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Carbon-neutral ammonia spin-out

Monash spin-out, Jupiter Ionics, is commercialising a patented carbon-neutral ammonia manufacturing process.


Ammonia is one of the world’s most manufactured chemicals. It is currently used for fertiliser that helps feed half the world’s population. The current manufacturing process is extremely energy intensive, accounting for 2% of all energy use and more than 1% of all greenhouse gas emissions. However, when it’s made using renewable energy, ammonia is also an excellent way to transport that energy. It can then be used to convert into hydrogen or used directly as a fuel source. Finding a way to make ammonia with renewable energy that does not emit greenhouse gases would have a huge impact on how we mitigate climate change.


Monash University researchers, Prof. Douglas MacFarlane and Dr Alexandr Simonov and their team have developed an electrochemical process that makes ammonia using only nitrogen from the air and water as the source materials. Hydrogen ions from the water are sequentially added to nitrogen from the air without producing any greenhouse gases. The unique chemistry inside their electrochemical cell sets up a system that continually cycles between the two electrodes generating and delivering hydrogen ions to the nitrogen, where it reacts to form ammonia.

Scanning electron microscopy carried out at the Microscopy Australia facility at Monash University has allowed the researchers to develop, optimise and monitor their electrodes.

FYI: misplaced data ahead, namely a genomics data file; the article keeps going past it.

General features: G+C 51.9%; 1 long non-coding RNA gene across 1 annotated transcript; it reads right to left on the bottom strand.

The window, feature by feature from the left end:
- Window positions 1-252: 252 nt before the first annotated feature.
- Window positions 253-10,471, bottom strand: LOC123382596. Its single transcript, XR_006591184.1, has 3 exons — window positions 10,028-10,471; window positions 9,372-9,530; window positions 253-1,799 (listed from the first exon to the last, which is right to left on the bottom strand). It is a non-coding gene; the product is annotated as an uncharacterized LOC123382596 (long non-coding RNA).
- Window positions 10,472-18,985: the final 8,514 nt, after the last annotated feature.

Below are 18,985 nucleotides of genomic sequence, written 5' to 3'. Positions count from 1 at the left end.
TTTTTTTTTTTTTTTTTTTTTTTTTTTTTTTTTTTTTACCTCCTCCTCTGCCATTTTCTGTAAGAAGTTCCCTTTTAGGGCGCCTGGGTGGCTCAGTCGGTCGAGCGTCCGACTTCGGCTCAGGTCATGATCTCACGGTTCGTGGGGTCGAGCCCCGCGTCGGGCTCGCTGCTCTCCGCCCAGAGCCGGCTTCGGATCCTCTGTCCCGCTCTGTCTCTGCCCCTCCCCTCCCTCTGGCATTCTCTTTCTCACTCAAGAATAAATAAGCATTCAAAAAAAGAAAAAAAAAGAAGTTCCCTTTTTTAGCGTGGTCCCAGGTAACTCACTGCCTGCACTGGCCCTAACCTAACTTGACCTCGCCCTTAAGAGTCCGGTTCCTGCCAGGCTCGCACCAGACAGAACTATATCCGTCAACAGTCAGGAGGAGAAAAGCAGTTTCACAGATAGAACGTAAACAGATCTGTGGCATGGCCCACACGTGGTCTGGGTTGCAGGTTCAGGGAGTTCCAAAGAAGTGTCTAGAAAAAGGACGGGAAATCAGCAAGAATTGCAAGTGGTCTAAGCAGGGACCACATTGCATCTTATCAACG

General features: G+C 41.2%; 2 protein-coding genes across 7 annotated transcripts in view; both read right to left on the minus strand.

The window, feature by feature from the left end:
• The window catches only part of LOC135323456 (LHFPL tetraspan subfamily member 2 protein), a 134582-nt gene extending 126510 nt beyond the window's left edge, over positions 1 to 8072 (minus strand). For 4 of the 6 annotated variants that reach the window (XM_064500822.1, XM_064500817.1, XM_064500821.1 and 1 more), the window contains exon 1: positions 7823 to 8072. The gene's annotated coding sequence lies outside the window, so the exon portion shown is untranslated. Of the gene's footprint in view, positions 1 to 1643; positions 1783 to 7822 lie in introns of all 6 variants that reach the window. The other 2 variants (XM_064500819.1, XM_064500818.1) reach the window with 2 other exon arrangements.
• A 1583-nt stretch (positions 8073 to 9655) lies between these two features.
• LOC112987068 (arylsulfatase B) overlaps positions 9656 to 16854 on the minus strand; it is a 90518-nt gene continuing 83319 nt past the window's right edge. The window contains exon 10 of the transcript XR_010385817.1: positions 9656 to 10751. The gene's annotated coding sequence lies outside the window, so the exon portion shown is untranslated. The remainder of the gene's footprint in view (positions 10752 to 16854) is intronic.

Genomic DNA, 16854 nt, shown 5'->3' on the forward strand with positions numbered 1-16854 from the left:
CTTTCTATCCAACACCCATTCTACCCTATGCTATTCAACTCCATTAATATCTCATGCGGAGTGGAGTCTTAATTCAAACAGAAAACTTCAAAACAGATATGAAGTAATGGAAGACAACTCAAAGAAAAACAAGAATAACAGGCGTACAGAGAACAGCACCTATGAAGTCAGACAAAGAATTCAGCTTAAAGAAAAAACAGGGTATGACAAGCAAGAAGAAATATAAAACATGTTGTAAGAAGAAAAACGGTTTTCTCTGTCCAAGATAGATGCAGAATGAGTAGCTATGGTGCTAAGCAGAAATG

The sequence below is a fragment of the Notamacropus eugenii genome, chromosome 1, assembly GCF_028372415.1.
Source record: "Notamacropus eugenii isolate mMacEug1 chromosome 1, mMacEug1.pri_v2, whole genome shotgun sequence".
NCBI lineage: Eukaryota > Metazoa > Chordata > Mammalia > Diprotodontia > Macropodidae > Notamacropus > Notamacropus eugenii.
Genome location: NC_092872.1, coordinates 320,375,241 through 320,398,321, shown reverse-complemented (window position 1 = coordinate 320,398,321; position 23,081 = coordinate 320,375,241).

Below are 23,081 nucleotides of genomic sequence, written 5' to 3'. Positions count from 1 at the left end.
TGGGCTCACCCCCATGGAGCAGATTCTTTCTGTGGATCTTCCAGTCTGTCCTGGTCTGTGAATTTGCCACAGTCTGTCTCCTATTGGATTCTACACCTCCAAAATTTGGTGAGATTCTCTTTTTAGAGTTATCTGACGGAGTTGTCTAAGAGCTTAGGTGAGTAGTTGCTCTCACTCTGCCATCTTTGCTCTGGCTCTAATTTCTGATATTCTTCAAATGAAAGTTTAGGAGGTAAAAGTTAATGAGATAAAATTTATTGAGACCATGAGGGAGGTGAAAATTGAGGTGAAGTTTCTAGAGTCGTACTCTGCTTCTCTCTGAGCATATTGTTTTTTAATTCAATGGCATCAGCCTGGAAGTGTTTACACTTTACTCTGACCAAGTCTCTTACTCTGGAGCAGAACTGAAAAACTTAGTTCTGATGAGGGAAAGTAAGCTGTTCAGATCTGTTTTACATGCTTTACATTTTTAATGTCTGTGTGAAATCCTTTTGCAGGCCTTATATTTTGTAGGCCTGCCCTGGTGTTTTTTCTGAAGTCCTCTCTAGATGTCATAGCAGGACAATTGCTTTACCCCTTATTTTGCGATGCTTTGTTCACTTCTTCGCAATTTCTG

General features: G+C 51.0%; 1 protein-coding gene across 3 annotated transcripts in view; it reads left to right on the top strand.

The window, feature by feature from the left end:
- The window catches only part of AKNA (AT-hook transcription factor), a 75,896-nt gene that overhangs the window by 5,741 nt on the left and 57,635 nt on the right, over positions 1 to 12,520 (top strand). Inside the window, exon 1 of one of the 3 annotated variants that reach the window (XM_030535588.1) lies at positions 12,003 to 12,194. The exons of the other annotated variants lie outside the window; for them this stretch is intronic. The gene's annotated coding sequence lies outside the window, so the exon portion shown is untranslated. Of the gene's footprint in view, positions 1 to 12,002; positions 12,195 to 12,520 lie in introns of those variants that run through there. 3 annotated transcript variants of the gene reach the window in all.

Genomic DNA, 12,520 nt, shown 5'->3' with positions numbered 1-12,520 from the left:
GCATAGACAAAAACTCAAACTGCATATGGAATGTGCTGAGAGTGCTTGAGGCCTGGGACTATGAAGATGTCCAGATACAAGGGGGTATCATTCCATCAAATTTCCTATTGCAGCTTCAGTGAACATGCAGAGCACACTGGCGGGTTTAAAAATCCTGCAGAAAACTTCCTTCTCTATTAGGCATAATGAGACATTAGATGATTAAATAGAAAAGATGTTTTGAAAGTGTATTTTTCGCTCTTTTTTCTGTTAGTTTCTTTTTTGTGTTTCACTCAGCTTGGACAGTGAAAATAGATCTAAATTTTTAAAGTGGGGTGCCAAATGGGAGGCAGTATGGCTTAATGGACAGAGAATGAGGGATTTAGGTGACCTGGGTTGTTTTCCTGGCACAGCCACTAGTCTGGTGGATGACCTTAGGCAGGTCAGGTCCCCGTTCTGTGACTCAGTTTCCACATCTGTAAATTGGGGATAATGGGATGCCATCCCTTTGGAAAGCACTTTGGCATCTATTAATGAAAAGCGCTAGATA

Scanning electron micrograph of one of the electrodes used in the electrochemical cell.


In 2021, Prof. MacFarlane and Dr Simonov founded spin-out company Jupiter Ionics to commercialise their patented technology. Since then, it has raised over $5M of funding to transition their technology from the lab to a scalable commercial device. They are a winner in the Science Start-ups category in the international Falling Walls Science Breakthrough of the year 2022 as one of the top projects that will shape the future of science and society.

Impacts of this work will be felt through:

  • Significant reduction of greenhouse gas emissions
  • New businesses and jobs
  • Development of small-scale modular production facilities to localise ammonia production to where it is needed, providing local control, jobs, food security, reduced transport costs and risks of explosion (as happened in Beirut in 2020).

Read their papers in Nature and Science
Hoang-Long Du et al., 2022, Nature, 609, 722–727. DOI: 10.1038/s41586-022-05108-y
Bryan Suryanto et al., 2021, Science, 372 (6547), 1187–1191 DOI: 10.1126/science.abg2371

First author Hoang-Long Du in the lab